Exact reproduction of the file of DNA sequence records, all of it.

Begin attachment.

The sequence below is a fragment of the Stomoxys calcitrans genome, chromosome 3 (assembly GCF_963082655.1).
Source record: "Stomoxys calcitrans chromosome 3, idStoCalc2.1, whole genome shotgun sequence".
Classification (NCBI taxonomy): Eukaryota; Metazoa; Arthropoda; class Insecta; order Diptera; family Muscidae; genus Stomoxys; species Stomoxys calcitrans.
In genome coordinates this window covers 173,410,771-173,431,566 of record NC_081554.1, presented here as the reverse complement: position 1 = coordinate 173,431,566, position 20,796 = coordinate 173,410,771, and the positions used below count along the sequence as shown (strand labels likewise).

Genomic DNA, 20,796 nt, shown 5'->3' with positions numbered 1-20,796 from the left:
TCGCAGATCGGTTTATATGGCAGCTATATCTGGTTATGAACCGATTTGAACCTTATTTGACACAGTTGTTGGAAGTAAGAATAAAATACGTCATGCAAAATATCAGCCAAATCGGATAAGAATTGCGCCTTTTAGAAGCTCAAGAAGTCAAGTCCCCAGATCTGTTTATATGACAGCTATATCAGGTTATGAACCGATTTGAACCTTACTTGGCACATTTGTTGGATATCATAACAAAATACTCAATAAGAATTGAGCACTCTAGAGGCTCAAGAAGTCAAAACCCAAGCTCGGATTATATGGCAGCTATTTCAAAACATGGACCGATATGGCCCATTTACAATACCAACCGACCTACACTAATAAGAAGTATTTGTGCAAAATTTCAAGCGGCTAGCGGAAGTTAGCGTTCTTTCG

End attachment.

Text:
The sequence below is a fragment of the Stomoxys calcitrans genome, chromosome 3 (assembly GCF_963082655.1).
Source record: "Stomoxys calcitrans chromosome 3, idStoCalc2.1, whole genome shotgun sequence".
Classification (NCBI taxonomy): Eukaryota; Metazoa; Arthropoda; class Insecta; order Diptera; family Muscidae; genus Stomoxys; species Stomoxys calcitrans.
In genome coordinates this window covers 173,410,771-173,431,566 of record NC_081554.1, presented here as the reverse complement: position 1 = coordinate 173,431,566, position 20,796 = coordinate 173,410,771, and the positions used below count along the sequence as shown (strand labels likewise).

Genomic DNA, 20,796 nt, shown 5'->3' with positions numbered 1-20,796 from the left:
TCGCAGATCGGTTTATATGGCAGCTATATCTGGTTATGAACCGATTTGAACCTTATTTGACACAGTTGTTGGAAGTAAGAATAAAATACGTCATGCAAAATATCAGCCAAATCGGATAAGAATTGCGCCTTTTAGAAGCTCAAGAAGTCAAGTCCCCAGATCTGTTTATATGACAGCTATATCAGGTTATGAACCGATTTGAACCTTACTTGGCACATTTGTTGGATATCATAACAAAATACTCAATAAGAATTGAGCACTCTAGAGGCTCAAGAAGTCAAAACCCAAGCTCGGATTATATGGCAGCTATTTCAAAACATGGACCGATATGGCCCATTTACAATACCAACCGACCTACACTAATAAGAAGTATTTGTGCAAAATTTCAAGCGGCTAGCGGAAGTTAGCGTTCTTTCG